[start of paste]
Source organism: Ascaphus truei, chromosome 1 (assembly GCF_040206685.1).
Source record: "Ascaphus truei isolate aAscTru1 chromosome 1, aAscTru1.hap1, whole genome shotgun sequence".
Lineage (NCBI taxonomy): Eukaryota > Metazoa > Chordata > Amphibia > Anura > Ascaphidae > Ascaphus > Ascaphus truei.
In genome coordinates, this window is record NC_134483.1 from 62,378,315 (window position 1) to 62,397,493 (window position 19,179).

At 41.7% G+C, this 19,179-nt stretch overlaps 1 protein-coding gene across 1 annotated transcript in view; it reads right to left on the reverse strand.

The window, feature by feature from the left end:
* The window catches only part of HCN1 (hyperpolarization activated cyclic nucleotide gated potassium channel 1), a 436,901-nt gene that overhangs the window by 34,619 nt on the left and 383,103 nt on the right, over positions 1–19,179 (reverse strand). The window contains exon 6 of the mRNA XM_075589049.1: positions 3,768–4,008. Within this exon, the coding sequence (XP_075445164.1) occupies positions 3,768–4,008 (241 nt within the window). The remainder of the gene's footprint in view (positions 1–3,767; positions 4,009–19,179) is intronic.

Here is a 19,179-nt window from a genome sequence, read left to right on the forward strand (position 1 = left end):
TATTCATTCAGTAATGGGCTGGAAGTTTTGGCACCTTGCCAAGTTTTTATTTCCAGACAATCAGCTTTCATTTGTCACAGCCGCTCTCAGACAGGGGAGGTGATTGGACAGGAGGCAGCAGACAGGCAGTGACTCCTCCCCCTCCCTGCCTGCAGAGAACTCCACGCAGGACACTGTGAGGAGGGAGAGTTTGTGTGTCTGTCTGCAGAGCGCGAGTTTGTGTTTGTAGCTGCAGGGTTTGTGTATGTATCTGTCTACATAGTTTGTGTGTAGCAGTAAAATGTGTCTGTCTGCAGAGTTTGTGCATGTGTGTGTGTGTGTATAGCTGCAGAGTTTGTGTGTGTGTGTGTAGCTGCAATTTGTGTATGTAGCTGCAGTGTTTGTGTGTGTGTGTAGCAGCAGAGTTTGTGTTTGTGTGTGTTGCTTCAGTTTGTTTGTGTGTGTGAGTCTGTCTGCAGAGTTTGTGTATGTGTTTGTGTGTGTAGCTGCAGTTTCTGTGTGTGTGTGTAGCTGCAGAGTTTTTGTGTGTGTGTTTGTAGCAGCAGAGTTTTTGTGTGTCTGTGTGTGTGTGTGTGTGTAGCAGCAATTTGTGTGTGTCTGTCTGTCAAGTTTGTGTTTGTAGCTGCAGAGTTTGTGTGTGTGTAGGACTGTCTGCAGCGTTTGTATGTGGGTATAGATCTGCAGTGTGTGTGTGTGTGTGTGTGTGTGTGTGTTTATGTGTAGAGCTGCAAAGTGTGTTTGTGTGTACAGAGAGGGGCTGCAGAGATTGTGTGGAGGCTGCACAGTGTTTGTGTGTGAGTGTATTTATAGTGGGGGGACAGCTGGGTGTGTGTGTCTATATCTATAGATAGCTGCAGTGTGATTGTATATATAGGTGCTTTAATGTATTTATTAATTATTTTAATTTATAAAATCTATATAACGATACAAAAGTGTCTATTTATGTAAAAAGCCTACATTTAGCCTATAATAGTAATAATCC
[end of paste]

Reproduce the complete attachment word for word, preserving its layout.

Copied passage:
Source organism: Ascaphus truei, chromosome 1 (assembly GCF_040206685.1).
Source record: "Ascaphus truei isolate aAscTru1 chromosome 1, aAscTru1.hap1, whole genome shotgun sequence".
Lineage (NCBI taxonomy): Eukaryota > Metazoa > Chordata > Amphibia > Anura > Ascaphidae > Ascaphus > Ascaphus truei.
In genome coordinates, this window is record NC_134483.1 from 62,378,315 (window position 1) to 62,397,493 (window position 19,179).

At 41.7% G+C, this 19,179-nt stretch overlaps 1 protein-coding gene across 1 annotated transcript in view; it reads right to left on the reverse strand.

The window, feature by feature from the left end:
* The window catches only part of HCN1 (hyperpolarization activated cyclic nucleotide gated potassium channel 1), a 436,901-nt gene that overhangs the window by 34,619 nt on the left and 383,103 nt on the right, over positions 1–19,179 (reverse strand). The window contains exon 6 of the mRNA XM_075589049.1: positions 3,768–4,008. Within this exon, the coding sequence (XP_075445164.1) occupies positions 3,768–4,008 (241 nt within the window). The remainder of the gene's footprint in view (positions 1–3,767; positions 4,009–19,179) is intronic.

Here is a 19,179-nt window from a genome sequence, read left to right on the forward strand (position 1 = left end):
TATTCATTCAGTAATGGGCTGGAAGTTTTGGCACCTTGCCAAGTTTTTATTTCCAGACAATCAGCTTTCATTTGTCACAGCCGCTCTCAGACAGGGGAGGTGATTGGACAGGAGGCAGCAGACAGGCAGTGACTCCTCCCCCTCCCTGCCTGCAGAGAACTCCACGCAGGACACTGTGAGGAGGGAGAGTTTGTGTGTCTGTCTGCAGAGCGCGAGTTTGTGTTTGTAGCTGCAGGGTTTGTGTATGTATCTGTCTACATAGTTTGTGTGTAGCAGTAAAATGTGTCTGTCTGCAGAGTTTGTGCATGTGTGTGTGTGTGTATAGCTGCAGAGTTTGTGTGTGTGTGTGTAGCTGCAATTTGTGTATGTAGCTGCAGTGTTTGTGTGTGTGTGTAGCAGCAGAGTTTGTGTTTGTGTGTGTTGCTTCAGTTTGTTTGTGTGTGTGAGTCTGTCTGCAGAGTTTGTGTATGTGTTTGTGTGTGTAGCTGCAGTTTCTGTGTGTGTGTGTAGCTGCAGAGTTTTTGTGTGTGTGTTTGTAGCAGCAGAGTTTTTGTGTGTCTGTGTGTGTGTGTGTGTGTAGCAGCAATTTGTGTGTGTCTGTCTGTCAAGTTTGTGTTTGTAGCTGCAGAGTTTGTGTGTGTGTAGGACTGTCTGCAGCGTTTGTATGTGGGTATAGATCTGCAGTGTGTGTGTGTGTGTGTGTGTGTGTGTGTTTATGTGTAGAGCTGCAAAGTGTGTTTGTGTGTACAGAGAGGGGCTGCAGAGATTGTGTGGAGGCTGCACAGTGTTTGTGTGTGAGTGTATTTATAGTGGGGGGACAGCTGGGTGTGTGTGTCTATATCTATAGATAGCTGCAGTGTGATTGTATATATAGGTGCTTTAATGTATTTATTAATTATTTTAATTTATAAAATCTATATAACGATACAAAAGTGTCTATTTATGTAAAAAGCCTACATTTAGCCTATAATAGTAATAATCC